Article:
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Michael Holly
Michael Holly, Solicitor
Category: Law
Satisfied Customers: 6812
Experience:  I have 20 years of experience as a solicitor in litigation and other areas
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My grand-daughter's homework was unmarked months. She is in

Customer Question

My grand-daughter's homework was unmarked for 5 months. She is in her last year of Junior school. After drawing the head teacher's attention to this, it was subsequently marked. Having read the school's homework policy and marking policy, I am not satisfied that they correspond. Since she was in Year 3 I have suggested that she needed extra help and have asked to have her tested for dyslexia. My requests have been ignored. On February 8th of this year, at parents evening, I was shocked to be informed by her form teacher that she had identified a few problems. She was put on an IEP ( to keep me quiet I think). She was given targets, which I believe have not been monitored by the school. The school was to have supported her twice a week for half an hour on each occasion, but this has not happened. I have written and spoken to the chair of governors, and wonder what you would advise me to do now?
Submitted: 1 year ago.
Category: Law
Customer: replied 1 year ago.
Still waiting. A long 8 minutes.
Customer: replied 1 year ago.
Still waiting. A very long 8 minutes.
Expert:  Michael Holly replied 1 year ago.

Schools can be governed in different ways but I would make a formal complaint to the governing body of the school which will be either the board of governors or local education authority.

Every organisation must have a formal complaints procedure. This will hopefully guarantee both your grand daughter and other children in a similar position better care and treatment.

Best wishes

Michael

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Customer: replied 1 year ago.
Thank you for your response. I have written to the Headteacher (acting) and to the chair of governors and have spoken to him on the phone. I met with the acting Head some weeks ago and we discussed matters at length. He took on board some of my points of view, but I must admit that I left that meeting thinking that my grand-daughter was to blame for poor standard of work. Since that meeting, other issues have come to light. School reports were issued on Friday and it appears that Keira has made no progress whatsoever this year. In fact her standardised test scores have fallen this year, as they did last year. Another bone of contention that we have is that the school keeps all of the pupil's books for 3 years after the pupils have left. They bring none of their Junior books home. It is the custom and policy of that school to do so. No-one, as yet, has given me an explanation as to what happens to the books after that period of time. Under the FOIA are parents in their rights to demand to see these books, or to have photo copies made? I am seeing another Acting Headteacher tomorrow to discuss matters. If no reasonable explanations are given, I intend to take matters to the Local Authority. I would be grateful for your opinion on these matters. Thank you.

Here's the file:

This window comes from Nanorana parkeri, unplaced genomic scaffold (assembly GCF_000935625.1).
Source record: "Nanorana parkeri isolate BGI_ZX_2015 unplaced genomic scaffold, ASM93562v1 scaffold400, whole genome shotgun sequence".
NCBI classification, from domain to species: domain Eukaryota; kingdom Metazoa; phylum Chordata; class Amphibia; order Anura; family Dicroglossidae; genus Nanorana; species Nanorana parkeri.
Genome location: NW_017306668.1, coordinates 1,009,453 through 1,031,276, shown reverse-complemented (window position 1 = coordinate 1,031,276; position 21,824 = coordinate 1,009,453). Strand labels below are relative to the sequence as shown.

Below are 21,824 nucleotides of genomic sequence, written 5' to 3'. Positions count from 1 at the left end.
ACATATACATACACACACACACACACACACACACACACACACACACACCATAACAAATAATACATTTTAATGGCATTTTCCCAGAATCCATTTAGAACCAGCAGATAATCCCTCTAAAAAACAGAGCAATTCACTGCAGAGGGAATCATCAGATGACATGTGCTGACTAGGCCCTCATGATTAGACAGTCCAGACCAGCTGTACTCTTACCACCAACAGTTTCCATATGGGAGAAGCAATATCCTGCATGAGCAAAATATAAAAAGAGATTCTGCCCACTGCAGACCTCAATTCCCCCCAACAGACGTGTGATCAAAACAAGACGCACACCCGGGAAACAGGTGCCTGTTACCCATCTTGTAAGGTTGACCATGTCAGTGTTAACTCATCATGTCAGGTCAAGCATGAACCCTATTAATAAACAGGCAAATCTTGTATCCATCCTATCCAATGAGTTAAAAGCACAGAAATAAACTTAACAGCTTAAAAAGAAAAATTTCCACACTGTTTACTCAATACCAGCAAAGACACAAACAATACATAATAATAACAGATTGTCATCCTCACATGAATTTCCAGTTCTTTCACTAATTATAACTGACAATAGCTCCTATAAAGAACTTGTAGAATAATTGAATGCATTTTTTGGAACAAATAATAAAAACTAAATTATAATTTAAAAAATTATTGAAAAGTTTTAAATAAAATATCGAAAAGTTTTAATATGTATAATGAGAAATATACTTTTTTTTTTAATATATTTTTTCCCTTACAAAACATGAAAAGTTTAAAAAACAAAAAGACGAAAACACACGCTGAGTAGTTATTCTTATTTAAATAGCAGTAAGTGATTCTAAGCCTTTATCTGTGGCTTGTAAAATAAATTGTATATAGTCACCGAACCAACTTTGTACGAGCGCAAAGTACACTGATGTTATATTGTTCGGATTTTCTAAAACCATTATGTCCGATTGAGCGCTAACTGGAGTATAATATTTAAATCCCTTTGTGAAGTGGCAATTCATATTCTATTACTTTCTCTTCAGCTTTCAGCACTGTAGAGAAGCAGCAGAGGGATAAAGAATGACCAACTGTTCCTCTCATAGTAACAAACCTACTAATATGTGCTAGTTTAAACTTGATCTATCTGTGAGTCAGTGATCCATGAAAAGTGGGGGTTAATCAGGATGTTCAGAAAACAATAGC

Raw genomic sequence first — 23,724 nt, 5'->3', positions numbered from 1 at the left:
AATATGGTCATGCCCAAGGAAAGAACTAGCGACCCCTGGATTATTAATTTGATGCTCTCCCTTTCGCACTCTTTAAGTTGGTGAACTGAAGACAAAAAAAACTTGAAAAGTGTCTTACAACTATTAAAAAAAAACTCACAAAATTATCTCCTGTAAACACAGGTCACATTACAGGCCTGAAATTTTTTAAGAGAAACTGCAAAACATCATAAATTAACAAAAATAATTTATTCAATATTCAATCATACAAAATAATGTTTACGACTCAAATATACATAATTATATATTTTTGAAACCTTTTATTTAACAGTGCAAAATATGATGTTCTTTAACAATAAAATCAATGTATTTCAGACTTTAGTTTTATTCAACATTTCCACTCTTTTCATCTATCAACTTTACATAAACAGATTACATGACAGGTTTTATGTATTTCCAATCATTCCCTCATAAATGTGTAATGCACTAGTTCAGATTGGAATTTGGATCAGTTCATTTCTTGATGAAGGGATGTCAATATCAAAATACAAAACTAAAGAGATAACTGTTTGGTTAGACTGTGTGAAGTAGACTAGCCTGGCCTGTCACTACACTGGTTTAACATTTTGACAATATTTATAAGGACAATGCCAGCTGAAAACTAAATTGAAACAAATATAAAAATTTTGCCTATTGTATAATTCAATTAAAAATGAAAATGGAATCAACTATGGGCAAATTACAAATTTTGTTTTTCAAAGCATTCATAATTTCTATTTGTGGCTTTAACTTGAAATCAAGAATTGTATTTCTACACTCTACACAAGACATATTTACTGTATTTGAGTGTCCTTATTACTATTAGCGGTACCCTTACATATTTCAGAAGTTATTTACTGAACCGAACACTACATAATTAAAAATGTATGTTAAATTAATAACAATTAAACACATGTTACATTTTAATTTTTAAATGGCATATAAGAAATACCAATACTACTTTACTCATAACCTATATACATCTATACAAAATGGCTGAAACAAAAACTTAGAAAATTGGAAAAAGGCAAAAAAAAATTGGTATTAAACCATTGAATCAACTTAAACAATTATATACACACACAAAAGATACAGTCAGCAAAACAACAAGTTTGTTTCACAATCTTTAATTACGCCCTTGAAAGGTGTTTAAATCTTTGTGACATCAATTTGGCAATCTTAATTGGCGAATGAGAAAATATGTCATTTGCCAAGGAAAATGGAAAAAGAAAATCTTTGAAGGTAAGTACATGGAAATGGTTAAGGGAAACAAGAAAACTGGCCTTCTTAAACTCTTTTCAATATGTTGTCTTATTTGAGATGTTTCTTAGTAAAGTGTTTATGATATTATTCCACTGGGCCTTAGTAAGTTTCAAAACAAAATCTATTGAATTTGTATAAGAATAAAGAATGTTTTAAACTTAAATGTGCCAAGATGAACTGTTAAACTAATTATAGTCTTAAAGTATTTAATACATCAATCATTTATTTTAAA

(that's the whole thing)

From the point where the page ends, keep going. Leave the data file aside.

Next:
Expert:  Michael Holly replied 1 year ago.

I do not understand the concern regarding the school keeping the Junior books or anything sinister in this. A child can change school and/or require some evidence of achievement.

Michael